Michael Honeyman chats to QNews about his upcoming show, A Queer Romance, for Opera Queensland.
Michael Honeyman has curated an intimate and personal performance inspired by queer romance throughout history.
He was approached to tell his story for Opera Queensland’s Studio Series and felt inspired to explore a theme close to his heart.
“One of the things we never really cover is sexuality, so that’s why I came up with the idea of a queer romance,” he says.
The songs the Brisbane-raised baritone will be performing are from early 20th-century queer composers that showcase the joy and pain of romance.
The pieces include song cycles of Karol Szymanowski’s The Love Songs of Hafiz and Benjamin Britten’s Seven Sonnets of Michelangelo.
Britten is one composer who has been interwoven in the fabric of Michael’s musical life and career.
As a child, he borrowed a cassette of Christmas Carols from the library only to discover it was a piece by Benjamin Britten.
“I kind of got to know Britten before Bach or Beethoven, and he stayed with me. He was my first gig in Queensland a few years ago when I did Peter Grimes, he is just one of the people that I’ve always been kind of linked with,” he says.
The Britten piece he will perform for A Queer Romance is based on the actual texts of Michelangelo, where he professed his love for another man. Britten dedicated it to his long time, partner Peter Pears, and it was the first piece they first performed together.
“It’s such beautiful music, but it’s also intelligent and really invested in the text and has some really interesting stories to tell that are beyond the standard heroine who falls in love with the wrong guy and dies. They’re a lot more complex,” he explains.
Also featured is one of Michael’s favourite composers, Ned Rorem, who was unapologetic about who he was.
“He was very, very open about his sexuality. He wrote some very famous diaries that are very candid and picked a lot of queer poets, as well as standard American poets, to write his songs to.”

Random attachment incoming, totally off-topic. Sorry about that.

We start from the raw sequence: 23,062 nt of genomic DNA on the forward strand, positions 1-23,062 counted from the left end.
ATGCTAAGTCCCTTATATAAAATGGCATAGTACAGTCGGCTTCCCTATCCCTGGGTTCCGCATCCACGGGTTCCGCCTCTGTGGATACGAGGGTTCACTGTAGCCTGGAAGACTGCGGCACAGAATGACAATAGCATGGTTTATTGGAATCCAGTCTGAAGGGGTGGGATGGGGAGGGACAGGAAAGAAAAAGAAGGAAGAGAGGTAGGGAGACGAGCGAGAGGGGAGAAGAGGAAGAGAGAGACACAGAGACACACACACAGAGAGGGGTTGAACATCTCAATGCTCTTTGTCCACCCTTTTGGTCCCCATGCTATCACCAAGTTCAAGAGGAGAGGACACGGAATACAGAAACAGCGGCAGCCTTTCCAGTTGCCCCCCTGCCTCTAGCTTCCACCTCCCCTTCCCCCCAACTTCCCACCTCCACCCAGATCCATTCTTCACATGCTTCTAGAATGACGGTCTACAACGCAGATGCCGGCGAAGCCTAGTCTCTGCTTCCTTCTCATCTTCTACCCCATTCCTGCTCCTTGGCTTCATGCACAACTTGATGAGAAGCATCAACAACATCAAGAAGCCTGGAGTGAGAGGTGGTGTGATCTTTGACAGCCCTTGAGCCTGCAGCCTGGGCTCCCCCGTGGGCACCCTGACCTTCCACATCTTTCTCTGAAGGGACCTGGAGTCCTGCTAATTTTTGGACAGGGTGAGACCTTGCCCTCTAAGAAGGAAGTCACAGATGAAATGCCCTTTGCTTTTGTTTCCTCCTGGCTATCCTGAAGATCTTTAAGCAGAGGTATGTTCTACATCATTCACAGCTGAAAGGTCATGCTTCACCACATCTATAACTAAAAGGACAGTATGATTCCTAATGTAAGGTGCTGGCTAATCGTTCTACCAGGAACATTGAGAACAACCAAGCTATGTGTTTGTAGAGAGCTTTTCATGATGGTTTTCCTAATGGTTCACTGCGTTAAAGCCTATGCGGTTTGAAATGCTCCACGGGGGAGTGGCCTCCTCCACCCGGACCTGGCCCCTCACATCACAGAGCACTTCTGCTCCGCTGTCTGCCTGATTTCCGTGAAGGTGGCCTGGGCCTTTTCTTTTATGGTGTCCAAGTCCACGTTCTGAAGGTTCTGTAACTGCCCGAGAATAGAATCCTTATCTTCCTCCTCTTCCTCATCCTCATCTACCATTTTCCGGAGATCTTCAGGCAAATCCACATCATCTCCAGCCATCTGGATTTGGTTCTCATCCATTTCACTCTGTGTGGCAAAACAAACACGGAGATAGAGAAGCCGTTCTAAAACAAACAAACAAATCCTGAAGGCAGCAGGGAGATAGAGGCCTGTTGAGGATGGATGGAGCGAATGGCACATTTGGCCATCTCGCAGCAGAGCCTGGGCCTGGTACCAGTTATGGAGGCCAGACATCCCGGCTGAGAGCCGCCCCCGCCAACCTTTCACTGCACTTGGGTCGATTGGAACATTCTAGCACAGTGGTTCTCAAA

Michael Honeyman queer journey
Bringing the show to the city he was raised in is something that Michael has some apprehension about.
“My experience growing up in Brisbane in the eighties and nineties wasn’t all that positive. So it’s a little bit nerve-wracking, but I’m hoping that audiences will really take to it. It’s a very different climate now, for sure,” he says.
After studying music at a young age, he left it as he “didn’t show my promise” and began a decade-long career in banking.
However, connecting to the queer community brought a love and ambition back for music.
“I joined Sydney Gay and Lesbian Choir just for fun, and that’s when the choir conductor Jonathan Welch heard me and said, ‘Oh, this is a very promising voice’,” he explains.
Michael went back to study and began working professionally shortly afterwards.
Opera is for everyone.
The show takes place on October 6 and 7, and Michael implores those who have been shy of the genre to keep an open mind.
“It is about the story. I know it’s about people getting put off by the voice. But it’s the voice telling the story, and surprisingly, a number of people don’t realise that there are subtitles, which I find is quite funny. So you can always understand the story. So give it a go!”
Find out more about Opera Queensland Studio Series recital: A Queer Romance at oq.com.au
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